If the damp issue that’s affecting your property means that your tenants’ home isn’t safe for them to live in, you might be responsible for treating it under the Homes Act 2018, which relates to the fitness of property for human habitation.
Excess damp could also constitute a category 1 hazard under the Housing Health and Safety Rating System (HHSRS).
Your responsibility to free the property of damp might be clearer if the property has an existing damp-proof course, or DPC, that has developed a fault, as in most cases, landlords are responsible for repairing a DPC. However, if damp has arisen because a property doesn’t have a DPC, then the installation of one might be classed as an improvement rather than a repair, in which case it’s better to work with the tenant to consider all of the options available to treat the damp once and for all.
Treating Rising Damp: 6 Simple Steps For Landlords
Dealing with rising damp requires a systematic approach, but it’s not always easy to know where to start, or how to bring an excessive damp issue back under control. To help you do this, here are six simple steps that you can take to effectively treat rising damp, and ensure the well-being of your property and tenants:
1) Professional Assessment: It’s always best to start treating a rising damp problem by hiring a qualified professional to assess the extent of the issue. Their expertise will help identify root causes and recommend appropriate treatment methods.
2) Repair the DPC: If a faulty or absent DPC is identified as the cause of the rising damp, repairing it or installing a new one is essential. This process involves injecting a damp-proofing solution into the affected walls to create a barrier against moisture and is one of the most effective ways to tackle rising damp at its source.
3) Remove Damaged Materials: If any materials have been affected by the rising damp, such as plaster or skirting boards, they should be replaced as soon as your new DPC is in place. Not only will this prevent the problem returning by spreading up from the old materials, but it will also ensure that the underlying structure is not compromised.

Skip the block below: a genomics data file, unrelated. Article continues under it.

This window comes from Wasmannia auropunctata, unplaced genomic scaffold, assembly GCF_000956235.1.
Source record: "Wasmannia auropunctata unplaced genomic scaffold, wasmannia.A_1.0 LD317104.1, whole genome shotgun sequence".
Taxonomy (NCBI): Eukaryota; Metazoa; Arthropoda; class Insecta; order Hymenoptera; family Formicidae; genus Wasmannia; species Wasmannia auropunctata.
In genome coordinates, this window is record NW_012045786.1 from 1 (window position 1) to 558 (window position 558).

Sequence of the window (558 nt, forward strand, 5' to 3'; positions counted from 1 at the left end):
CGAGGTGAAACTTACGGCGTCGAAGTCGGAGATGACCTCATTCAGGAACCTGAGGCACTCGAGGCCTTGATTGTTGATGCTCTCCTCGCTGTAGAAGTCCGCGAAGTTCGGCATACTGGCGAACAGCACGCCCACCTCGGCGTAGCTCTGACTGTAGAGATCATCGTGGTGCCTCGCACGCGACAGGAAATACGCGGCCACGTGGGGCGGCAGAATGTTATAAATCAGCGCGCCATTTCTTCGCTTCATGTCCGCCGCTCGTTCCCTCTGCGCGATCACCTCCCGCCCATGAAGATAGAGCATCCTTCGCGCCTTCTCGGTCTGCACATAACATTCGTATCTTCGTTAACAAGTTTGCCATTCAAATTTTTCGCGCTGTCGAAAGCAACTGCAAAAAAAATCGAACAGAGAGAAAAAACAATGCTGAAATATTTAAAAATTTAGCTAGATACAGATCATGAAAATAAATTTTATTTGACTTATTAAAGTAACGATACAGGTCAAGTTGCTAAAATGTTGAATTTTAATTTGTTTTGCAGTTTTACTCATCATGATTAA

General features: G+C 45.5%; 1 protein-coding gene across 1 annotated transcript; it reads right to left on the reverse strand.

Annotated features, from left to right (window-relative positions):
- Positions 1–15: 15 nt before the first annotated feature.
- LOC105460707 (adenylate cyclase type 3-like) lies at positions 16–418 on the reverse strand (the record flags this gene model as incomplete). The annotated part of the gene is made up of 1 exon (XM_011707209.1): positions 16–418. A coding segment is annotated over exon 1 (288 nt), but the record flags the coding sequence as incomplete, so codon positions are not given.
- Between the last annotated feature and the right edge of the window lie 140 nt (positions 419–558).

4) Improve Ventilation: Make sure to address poor ventilation by installing vents or extractor fans in the property. Adequate ventilation helps prevent the buildup of moisture, and this is vital if you want to avoid rising damp.
5) Waterproofing: An often-overlooked approach to treating rising damp is waterproofing – applying a waterproofing treatment to the affected walls can provide an additional, effective layer of protection against moisture penetration.
6) Regular Maintenance: After the treatment, you should regularly monitor the property for any signs of recurring dampness. Conduct routine inspections to catch any potential issues early and ensure that treatments are quickly applied if you notice damp.
Rising damp is a difficult challenge for landlords, but one that can be tackled easily with the right knowledge and proactive measures. By understanding the causes of rising damp, knowing your responsibility as a landlord, and following a structured approach to treatment, you can ensure the long-term health and value of your rental property.
Regular maintenance and collaboration with professionals will go a long way in preventing and addressing rising damp issues. Your commitment to providing a safe and habitable living environment will support your tenants to correctly care for your property.